I thought I'd have more problems driving on the left side of the street than I did. I did stray to the left a bit more than I should have - but I guess that's better than going into the oncoming lane! I got to drive around in a Mercedes - I think maybe because I was patient at Avis. A man came in, pushed to the front of the (only) line, stating loudly that he was an Avis Preferred member. The clerk asked if anyone else there was - only me - so he told the man that he had to take me first. The clerk apologized for my waiting, I told him I was on vacation, so 15 minutes didn't matter to me (they were very busy). Then he upgraded me!
I was in London during the 1st anniversary of Princess Di's death. The walkway in front of Kensington Palace was lined with flowers, pictures, and notes.
This is Velho (which means old in Portuguese) Cemetery. An ancestor of one branch of my family, Rachel de Louzada, was buried here in 1708. Oddly, there was a building built on part of the cemetery. Some workmen were there rehabbing the building and told me they had seen the ghost of a man there. I didn't see my ancestor's grave, but the stones were in pretty bad shape, and in Hebrew.
Clifford's Tower. Centuries ago, the local Jewish population hid here from townspeople who wanted to kill them (supposedly to avoid paying back money that they owed the community.) The non-Jewish townspeople set fire to the tower, and the Jews decided on mass suicide rather than be captured.
Warrick Castle was the first castle I visited. Some of it had been updated in the 17th and 18th centuries. This is the bedroom of Sir Fulke Greville. He was killed here by a manservant who was upset that he wasn't being left more in Greville's will. The room is in a tower known as the Ghost Tower as Sir Greville is still hanging out there.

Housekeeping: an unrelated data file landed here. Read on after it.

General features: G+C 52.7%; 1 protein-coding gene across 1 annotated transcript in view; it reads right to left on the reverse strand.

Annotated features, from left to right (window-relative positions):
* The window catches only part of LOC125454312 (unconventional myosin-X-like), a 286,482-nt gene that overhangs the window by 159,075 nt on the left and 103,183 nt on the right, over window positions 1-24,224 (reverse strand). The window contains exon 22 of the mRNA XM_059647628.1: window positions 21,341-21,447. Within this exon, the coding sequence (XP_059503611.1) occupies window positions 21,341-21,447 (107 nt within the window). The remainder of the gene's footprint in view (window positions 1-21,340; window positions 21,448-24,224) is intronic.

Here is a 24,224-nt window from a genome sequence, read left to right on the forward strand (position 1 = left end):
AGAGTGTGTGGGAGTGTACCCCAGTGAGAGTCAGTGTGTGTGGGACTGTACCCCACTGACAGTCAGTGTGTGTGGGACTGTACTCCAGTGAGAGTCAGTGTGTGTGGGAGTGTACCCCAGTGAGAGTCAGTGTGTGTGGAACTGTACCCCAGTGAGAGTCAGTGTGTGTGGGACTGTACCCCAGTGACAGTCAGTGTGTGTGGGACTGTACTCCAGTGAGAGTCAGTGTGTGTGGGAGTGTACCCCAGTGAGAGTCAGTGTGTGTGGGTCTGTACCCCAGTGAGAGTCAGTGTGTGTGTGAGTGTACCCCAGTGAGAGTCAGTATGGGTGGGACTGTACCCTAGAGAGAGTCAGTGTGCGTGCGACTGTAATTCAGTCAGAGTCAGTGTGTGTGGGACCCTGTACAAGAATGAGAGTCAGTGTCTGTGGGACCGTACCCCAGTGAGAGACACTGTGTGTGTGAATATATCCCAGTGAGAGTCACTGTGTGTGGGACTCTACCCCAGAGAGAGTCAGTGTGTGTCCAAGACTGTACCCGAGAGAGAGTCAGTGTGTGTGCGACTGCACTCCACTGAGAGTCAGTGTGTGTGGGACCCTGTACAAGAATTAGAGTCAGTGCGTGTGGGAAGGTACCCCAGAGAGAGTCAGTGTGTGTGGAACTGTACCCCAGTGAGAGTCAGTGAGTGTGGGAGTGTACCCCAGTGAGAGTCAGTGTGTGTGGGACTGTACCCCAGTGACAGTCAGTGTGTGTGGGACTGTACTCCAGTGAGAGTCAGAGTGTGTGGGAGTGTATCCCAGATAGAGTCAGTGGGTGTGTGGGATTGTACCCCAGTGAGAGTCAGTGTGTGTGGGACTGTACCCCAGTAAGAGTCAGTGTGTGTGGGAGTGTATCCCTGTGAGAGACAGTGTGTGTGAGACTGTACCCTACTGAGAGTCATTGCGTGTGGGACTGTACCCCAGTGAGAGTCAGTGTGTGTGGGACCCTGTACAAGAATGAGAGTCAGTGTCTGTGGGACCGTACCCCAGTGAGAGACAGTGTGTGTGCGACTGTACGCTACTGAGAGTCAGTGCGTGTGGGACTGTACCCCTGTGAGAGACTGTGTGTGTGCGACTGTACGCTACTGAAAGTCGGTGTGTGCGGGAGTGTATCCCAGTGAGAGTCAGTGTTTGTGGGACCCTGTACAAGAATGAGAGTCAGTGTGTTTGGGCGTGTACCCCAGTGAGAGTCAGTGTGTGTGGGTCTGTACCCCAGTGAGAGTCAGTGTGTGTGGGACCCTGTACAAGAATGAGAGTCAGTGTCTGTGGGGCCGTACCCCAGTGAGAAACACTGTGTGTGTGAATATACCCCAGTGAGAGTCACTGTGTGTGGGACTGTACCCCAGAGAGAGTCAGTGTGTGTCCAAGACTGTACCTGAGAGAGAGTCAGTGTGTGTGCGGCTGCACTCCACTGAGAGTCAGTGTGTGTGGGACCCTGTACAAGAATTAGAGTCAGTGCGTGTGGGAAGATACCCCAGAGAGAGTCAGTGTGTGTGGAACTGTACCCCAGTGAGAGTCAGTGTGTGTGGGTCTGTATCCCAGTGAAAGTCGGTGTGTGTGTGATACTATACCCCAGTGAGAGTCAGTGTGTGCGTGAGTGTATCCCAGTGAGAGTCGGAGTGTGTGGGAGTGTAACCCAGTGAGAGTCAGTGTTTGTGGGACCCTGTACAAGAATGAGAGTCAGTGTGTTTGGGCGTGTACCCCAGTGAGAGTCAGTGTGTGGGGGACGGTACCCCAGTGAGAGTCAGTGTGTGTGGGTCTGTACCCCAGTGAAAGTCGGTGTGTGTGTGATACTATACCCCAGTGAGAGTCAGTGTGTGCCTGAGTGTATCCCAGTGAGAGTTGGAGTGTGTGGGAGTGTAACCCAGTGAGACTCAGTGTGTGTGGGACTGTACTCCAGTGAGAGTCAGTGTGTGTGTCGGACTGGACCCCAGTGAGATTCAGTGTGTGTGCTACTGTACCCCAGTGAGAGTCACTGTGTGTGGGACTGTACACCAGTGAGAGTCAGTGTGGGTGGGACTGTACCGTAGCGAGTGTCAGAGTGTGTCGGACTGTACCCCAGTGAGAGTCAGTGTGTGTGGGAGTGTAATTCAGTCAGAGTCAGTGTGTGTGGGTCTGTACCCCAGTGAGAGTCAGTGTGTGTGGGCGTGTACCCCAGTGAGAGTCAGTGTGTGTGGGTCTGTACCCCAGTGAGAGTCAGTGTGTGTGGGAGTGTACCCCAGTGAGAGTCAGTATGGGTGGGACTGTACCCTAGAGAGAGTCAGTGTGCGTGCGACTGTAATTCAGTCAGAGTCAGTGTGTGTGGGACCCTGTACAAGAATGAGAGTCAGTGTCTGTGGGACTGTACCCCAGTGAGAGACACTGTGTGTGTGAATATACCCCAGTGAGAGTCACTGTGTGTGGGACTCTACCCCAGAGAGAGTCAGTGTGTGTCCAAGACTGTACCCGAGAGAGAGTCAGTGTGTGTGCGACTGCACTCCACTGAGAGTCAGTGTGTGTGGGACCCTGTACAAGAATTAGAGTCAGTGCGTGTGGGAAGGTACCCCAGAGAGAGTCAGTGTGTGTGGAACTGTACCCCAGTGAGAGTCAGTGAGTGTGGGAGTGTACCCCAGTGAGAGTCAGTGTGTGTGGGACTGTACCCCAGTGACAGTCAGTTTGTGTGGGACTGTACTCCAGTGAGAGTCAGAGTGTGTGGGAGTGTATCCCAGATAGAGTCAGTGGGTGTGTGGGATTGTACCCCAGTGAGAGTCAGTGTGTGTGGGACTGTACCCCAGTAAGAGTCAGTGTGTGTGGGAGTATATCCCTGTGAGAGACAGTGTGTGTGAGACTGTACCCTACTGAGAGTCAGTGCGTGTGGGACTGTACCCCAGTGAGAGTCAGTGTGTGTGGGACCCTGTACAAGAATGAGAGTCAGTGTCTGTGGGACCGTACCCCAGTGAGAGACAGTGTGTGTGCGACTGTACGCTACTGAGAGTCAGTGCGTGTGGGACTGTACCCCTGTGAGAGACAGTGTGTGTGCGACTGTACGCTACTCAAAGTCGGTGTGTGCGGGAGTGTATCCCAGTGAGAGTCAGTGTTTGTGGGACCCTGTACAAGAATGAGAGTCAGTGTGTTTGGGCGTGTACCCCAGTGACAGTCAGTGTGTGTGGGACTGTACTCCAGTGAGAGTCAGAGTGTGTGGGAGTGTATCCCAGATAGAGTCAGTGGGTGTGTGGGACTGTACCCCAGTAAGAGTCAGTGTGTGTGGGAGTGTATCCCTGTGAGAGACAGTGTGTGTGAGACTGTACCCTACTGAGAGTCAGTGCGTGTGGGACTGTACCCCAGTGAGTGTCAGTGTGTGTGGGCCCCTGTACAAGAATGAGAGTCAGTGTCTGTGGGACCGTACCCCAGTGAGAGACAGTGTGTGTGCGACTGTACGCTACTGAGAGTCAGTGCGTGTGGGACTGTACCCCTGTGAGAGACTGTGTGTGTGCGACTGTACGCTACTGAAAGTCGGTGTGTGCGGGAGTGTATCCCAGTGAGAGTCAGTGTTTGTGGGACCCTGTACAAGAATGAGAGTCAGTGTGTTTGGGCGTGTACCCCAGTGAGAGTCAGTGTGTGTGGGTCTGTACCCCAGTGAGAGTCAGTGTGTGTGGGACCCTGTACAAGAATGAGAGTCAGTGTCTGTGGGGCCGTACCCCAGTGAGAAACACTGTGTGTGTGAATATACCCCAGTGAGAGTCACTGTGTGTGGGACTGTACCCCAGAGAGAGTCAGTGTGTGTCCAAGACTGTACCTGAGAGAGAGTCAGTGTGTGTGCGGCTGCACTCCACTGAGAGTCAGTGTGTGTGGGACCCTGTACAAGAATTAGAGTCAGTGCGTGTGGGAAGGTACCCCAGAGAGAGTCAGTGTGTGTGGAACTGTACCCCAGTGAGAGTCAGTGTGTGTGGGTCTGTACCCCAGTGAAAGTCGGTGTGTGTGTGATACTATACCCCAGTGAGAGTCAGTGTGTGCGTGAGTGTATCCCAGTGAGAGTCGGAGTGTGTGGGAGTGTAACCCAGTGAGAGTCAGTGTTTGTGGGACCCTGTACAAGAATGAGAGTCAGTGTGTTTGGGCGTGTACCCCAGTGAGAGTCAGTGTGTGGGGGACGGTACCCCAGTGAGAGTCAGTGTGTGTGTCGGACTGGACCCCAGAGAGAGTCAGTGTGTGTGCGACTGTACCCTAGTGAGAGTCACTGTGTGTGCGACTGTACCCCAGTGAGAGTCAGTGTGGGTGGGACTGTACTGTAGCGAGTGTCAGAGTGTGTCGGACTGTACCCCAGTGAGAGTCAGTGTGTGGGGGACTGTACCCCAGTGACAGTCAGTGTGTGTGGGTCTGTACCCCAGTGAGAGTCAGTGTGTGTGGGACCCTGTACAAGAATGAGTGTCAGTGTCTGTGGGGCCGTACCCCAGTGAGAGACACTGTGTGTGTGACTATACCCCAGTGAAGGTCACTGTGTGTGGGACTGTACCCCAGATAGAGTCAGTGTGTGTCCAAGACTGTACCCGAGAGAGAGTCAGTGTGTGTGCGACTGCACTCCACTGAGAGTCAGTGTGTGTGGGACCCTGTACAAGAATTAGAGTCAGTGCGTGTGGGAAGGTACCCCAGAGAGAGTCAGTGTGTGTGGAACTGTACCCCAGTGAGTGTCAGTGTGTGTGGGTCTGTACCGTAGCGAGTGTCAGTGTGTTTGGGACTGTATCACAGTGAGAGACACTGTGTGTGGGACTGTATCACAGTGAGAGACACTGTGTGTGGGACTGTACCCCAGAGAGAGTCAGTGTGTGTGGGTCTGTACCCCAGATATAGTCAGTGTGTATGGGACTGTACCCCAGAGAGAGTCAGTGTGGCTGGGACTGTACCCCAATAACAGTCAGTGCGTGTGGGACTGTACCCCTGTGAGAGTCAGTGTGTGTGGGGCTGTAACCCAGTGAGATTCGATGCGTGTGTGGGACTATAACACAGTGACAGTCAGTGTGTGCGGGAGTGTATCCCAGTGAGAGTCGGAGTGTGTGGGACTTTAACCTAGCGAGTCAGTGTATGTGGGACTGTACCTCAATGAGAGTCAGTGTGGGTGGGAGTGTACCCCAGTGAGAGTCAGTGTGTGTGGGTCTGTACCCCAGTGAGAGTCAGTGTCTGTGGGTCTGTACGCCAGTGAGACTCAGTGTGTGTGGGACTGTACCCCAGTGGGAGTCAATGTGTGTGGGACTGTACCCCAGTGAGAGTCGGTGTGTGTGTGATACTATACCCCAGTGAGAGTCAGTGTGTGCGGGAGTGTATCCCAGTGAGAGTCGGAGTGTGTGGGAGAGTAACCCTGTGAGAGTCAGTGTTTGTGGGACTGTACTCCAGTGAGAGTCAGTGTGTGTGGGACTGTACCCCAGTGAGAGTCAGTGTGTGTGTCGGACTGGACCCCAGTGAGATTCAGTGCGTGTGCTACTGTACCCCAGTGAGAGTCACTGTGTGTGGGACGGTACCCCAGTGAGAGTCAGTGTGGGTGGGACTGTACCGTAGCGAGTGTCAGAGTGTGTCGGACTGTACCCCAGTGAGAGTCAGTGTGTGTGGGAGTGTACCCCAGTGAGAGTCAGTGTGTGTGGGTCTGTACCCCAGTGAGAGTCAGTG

Avon is an old English word for river - this is where William Shakespeare was born. The house has been expanded since his family lived there and used as an inn.
Stonehenge - you can no longer get close to it (I used a telephoto lens) because people were chipping pieces off(!!) It's impressive, as was Avebury which is bigger than Stonehenge. Unfortunately, it's size makes it harder to capture in a photo.
This is the lock on the gates to Buckingham Palace. I thought it was interesting, so I took its picture - after all, everyone has seen the Palace!
England has some unusual street signs. Most of them are more polite than the signs here in the USA. I thought this one warning about speed bumps was funny.
This is the beautiful cathedral in Bath. The decoration is very interesting, especially the characters climbing the ladders on each side of the door. Bath is a lovely city for the most part. There's a somewhat dull part that was rebuilt after it was bombed during WWII.
After picking my sister up near northern Wales, we stopped by Liverpool, then headed up to Scotland. This is Edinburgh Castle, with some beautiful views of the city from the top.
The Roman soldier Hadrian had his troops build a wall to keep the fierce Scotsmen back. The wall goes along the border between Scotland and England. This is part of the fort on the wall. The arch in the middle of the picture goes over the bank where the troops pay was kept. The fort also included an extensive bathhouse with running water. After the Romans left in the first century A.D., the locals didn't see the need for bathhouses for over a millennia more.
Durham Cathedral. The Castle is right next to it, but we didn't want to wait for a tour - it's now part of the university, so we couldn't wander around by ourselves. The town of Durham is very cool - with cobbled streets and lots of little stores.
"The kids in Bristol are sharp as a pistol when they do the Bristol Stomp" kept running through my mind. I stopped in Bristol for lunch and a trip to a cybercafe. The song "Bristol Stomp" kept playing in my mind the whole time!
I did some driving through southern Wales before stopping at Cardiff for lunch and visiting Cardiff Castle. This is a photo of the Castle Keep